Housing and homelessness
Council is working to address this significant social issue in the Tweed.
Council must balance community needs and expectations, regulatory responsibilities and respecting people's rights.
Due to the nature of homelessness, it is difficult to accurately measure the number of people that are homeless within the Tweed Shire at any given time.
The below statistics have been based on the 2021 Census.
Some 529 people in the Tweed Shire identified as experiencing homelessness on Census night. This is an increase from the 2016 Census (444 people) and 2011 Census (308).
- People living in improvised dwellings, tents or sleeping out (37%)
- People in supported accommodation for the homeless (12%)
- People staying temporarily with other households (24%)
- People living in boarding houses (4%)
- People in other temporary lodgings (6%)
- People in severely crowded dwellings (16%)
A further 304 people identified as living in other marginal housing on the night of the 2021 Census, including other crowded dwellings and improvised dwellings, and people who are marginally housed in caravan parks.
According to the Department of Communities and Justice Annual State-wide Street Count, Tweed Shire saw the largest total increase in the number of people rough sleeping from 2021 to 2022 across NSW Local Government Areas.
Groups of people who can be particularly vulnerable to the risk of homelessness include:
- Young people
- Women and children leaving domestic and family violence
- Older people - particularly women over 55 years
- Aboriginal and Torres Strait Islander peoples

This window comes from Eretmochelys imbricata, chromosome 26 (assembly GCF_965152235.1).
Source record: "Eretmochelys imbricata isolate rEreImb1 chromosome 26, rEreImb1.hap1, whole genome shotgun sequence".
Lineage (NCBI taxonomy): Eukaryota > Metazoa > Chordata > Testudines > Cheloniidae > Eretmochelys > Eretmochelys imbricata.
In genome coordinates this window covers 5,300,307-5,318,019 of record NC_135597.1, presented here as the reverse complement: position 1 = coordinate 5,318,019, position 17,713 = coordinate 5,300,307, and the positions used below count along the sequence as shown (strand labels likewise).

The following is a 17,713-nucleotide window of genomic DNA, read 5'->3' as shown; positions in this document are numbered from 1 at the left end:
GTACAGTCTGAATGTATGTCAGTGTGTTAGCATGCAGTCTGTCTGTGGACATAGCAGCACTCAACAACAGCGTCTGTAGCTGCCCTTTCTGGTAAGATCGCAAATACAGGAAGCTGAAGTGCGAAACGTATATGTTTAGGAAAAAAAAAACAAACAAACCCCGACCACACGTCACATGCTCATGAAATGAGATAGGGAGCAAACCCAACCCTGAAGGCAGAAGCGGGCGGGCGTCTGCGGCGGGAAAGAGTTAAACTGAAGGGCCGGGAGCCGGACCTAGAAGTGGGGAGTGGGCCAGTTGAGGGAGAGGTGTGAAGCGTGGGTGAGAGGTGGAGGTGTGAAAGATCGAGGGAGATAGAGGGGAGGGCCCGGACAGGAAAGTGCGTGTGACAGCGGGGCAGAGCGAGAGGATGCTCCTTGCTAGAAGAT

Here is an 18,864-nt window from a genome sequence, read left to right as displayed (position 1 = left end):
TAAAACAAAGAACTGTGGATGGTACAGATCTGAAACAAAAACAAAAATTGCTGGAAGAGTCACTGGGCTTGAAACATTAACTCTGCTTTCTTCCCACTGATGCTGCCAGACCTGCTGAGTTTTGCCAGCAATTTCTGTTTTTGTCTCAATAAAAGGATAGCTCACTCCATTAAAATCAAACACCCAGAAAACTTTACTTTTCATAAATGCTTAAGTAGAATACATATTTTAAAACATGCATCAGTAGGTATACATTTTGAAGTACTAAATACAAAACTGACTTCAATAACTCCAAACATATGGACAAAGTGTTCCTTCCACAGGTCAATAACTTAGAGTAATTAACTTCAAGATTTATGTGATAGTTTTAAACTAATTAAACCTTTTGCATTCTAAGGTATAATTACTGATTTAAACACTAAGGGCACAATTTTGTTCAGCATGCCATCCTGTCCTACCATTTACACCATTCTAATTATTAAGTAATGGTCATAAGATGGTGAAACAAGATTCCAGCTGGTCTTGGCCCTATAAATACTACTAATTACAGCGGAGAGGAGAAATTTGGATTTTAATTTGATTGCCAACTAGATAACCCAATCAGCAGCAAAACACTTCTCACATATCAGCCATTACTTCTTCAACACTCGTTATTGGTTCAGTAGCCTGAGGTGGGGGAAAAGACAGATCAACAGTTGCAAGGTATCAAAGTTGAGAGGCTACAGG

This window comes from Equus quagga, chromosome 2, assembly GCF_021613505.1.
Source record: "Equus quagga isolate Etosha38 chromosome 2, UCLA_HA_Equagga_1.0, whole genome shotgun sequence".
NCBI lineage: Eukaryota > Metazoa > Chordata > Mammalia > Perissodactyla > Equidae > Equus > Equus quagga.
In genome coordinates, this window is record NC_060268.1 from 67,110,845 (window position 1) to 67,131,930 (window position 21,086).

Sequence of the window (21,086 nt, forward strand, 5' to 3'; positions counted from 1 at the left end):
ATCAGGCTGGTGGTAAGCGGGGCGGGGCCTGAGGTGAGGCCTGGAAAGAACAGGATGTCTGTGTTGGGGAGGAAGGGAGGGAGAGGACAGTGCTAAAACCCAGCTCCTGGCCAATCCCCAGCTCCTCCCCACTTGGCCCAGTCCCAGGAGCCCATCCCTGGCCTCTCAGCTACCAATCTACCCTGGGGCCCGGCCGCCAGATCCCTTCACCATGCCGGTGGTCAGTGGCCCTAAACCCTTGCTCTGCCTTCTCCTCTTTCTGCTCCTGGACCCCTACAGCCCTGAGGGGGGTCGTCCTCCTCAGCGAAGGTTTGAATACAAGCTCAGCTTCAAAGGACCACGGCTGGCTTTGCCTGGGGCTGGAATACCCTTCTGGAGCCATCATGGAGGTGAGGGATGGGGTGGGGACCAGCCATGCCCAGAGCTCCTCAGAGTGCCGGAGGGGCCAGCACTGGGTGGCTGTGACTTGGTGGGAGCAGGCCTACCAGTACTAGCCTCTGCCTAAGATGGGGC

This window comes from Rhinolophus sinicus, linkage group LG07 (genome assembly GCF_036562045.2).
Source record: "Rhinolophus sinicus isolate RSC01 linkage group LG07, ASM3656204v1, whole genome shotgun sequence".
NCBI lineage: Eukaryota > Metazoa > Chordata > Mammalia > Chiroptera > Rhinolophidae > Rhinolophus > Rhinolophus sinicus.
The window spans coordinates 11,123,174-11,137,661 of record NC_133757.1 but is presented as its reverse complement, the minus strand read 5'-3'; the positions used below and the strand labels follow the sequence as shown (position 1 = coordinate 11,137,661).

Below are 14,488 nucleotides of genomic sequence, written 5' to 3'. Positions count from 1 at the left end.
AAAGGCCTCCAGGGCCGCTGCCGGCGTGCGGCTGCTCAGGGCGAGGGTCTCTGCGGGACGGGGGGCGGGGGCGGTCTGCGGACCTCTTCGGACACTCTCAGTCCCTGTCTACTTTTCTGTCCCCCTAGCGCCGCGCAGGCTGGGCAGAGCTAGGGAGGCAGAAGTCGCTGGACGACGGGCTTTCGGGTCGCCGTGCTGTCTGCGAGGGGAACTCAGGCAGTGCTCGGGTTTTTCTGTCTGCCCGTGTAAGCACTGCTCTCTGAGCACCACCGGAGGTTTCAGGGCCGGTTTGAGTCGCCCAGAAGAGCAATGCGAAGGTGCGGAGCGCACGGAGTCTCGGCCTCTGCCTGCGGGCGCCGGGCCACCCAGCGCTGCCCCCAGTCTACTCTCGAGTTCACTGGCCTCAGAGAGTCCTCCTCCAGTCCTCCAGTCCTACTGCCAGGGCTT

- People with mental health issues.
Homelessness has significant and lasting impacts on individuals and families. It is related to poor health, higher rates of mental illness, and future employment problems, as well as more frequent use of health, justice and welfare services. For some people, experiencing homelessness is an isolated event – it happens once for a short time. Other people will cycle in and out of homelessness, unable to find and sustain housing for more than a temporary period (NSW Government 2018).
Tweed Shire Council was one of the first local governments in NSW to adopt a Homelessness Policy (2015).
Our current homelessness policy(PDF, 233KB) was adopted on 12 December 2018. Also see homelessness policy review(PDF, 161KB)
In partnership with the housing and homelessness sector and other tiers of government, Council is committed to a collaborative approach to shifting the trajectory for people experiencing homelessness, or at risk of homelessness.
Council's homelessness policy outlines the following to prevent and reduce homelessness:
- education and advocacy
- facilitation and coordination
- Council services and compliance
- land-use planning
- monitoring and research
Committees, interagency, networks and working groups
Council provides Secretariat support to the Tweed Housing and Homelessness Network which aims to build an innovative and integrated housing and homeless service system. The aim is to maximise opportunities to address homelessness and housing needs at all levels, including government, service providers, community and those most at risk.
Meetings: first Thursday of every month - new members are welcome
Time: 9.30 am to 11.30 am
Location: rotates between Murwillumbah Community Centre and The Family Centre, Tweed Heads.
Call: 02 6670 2400
Events and activities supported
Youth Homelessness Matters Day
Youth Homelessness Matters Day is held each year during National Youth Week. It aims to raise public awareness about youth homelessness and celebrate the resilience of young people who are at risk of, or experiencing, homelessness in Australia.
Anti-Poverty Week is held in October each year. A range of activities aim to highlight or overcome issues of poverty and hardship here in Australia and overseas.
Policy and strategic documents
A range of policies and strategic documents are used to guide engagement and planning for homeless people across the Tweed. These include the Community Profile, Census data, Issues Papers, Policies and Community Strategic Plan.
Local support for the homeless